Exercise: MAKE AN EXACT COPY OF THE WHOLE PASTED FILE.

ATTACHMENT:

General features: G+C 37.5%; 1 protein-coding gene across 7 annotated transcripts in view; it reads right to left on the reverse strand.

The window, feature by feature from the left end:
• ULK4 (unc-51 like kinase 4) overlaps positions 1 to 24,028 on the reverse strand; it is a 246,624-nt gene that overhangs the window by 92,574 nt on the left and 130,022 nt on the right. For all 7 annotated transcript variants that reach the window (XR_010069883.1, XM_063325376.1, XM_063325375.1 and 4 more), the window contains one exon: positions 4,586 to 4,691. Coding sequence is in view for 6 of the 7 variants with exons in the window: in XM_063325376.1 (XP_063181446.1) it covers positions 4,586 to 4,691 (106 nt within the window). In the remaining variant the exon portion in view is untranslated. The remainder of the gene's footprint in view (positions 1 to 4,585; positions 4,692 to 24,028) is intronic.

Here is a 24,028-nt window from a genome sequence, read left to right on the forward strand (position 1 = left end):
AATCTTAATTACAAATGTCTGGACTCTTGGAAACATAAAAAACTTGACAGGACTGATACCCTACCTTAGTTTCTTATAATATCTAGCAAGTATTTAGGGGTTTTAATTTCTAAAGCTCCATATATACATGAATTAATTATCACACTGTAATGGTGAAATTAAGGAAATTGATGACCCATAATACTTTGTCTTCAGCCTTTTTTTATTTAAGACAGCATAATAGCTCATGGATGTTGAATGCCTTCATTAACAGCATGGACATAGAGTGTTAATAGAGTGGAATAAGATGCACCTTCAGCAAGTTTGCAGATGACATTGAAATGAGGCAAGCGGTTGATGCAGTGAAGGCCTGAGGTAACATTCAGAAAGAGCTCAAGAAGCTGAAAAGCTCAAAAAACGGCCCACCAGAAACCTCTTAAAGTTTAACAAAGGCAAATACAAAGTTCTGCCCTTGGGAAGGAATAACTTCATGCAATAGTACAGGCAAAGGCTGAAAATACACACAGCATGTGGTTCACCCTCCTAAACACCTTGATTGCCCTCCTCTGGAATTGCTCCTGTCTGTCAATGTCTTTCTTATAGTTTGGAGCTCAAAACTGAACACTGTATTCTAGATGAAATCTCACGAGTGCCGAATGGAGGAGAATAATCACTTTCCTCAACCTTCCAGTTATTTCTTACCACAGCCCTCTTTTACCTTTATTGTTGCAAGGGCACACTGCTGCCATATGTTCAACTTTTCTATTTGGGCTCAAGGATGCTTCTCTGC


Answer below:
General features: G+C 37.5%; 1 protein-coding gene across 7 annotated transcripts in view; it reads right to left on the reverse strand.

The window, feature by feature from the left end:
• ULK4 (unc-51 like kinase 4) overlaps positions 1 to 24,028 on the reverse strand; it is a 246,624-nt gene that overhangs the window by 92,574 nt on the left and 130,022 nt on the right. For all 7 annotated transcript variants that reach the window (XR_010069883.1, XM_063325376.1, XM_063325375.1 and 4 more), the window contains one exon: positions 4,586 to 4,691. Coding sequence is in view for 6 of the 7 variants with exons in the window: in XM_063325376.1 (XP_063181446.1) it covers positions 4,586 to 4,691 (106 nt within the window). In the remaining variant the exon portion in view is untranslated. The remainder of the gene's footprint in view (positions 1 to 4,585; positions 4,692 to 24,028) is intronic.

Here is a 24,028-nt window from a genome sequence, read left to right on the forward strand (position 1 = left end):
AATCTTAATTACAAATGTCTGGACTCTTGGAAACATAAAAAACTTGACAGGACTGATACCCTACCTTAGTTTCTTATAATATCTAGCAAGTATTTAGGGGTTTTAATTTCTAAAGCTCCATATATACATGAATTAATTATCACACTGTAATGGTGAAATTAAGGAAATTGATGACCCATAATACTTTGTCTTCAGCCTTTTTTTATTTAAGACAGCATAATAGCTCATGGATGTTGAATGCCTTCATTAACAGCATGGACATAGAGTGTTAATAGAGTGGAATAAGATGCACCTTCAGCAAGTTTGCAGATGACATTGAAATGAGGCAAGCGGTTGATGCAGTGAAGGCCTGAGGTAACATTCAGAAAGAGCTCAAGAAGCTGAAAAGCTCAAAAAACGGCCCACCAGAAACCTCTTAAAGTTTAACAAAGGCAAATACAAAGTTCTGCCCTTGGGAAGGAATAACTTCATGCAATAGTACAGGCAAAGGCTGAAAATACACACAGCATGTGGTTCACCCTCCTAAACACCTTGATTGCCCTCCTCTGGAATTGCTCCTGTCTGTCAATGTCTTTCTTATAGTTTGGAGCTCAAAACTGAACACTGTATTCTAGATGAAATCTCACGAGTGCCGAATGGAGGAGAATAATCACTTTCCTCAACCTTCCAGTTATTTCTTACCACAGCCCTCTTTTACCTTTATTGTTGCAAGGGCACACTGCTGCCATATGTTCAACTTTTCTATTTGGGCTCAAGGATGCTTCTCTGC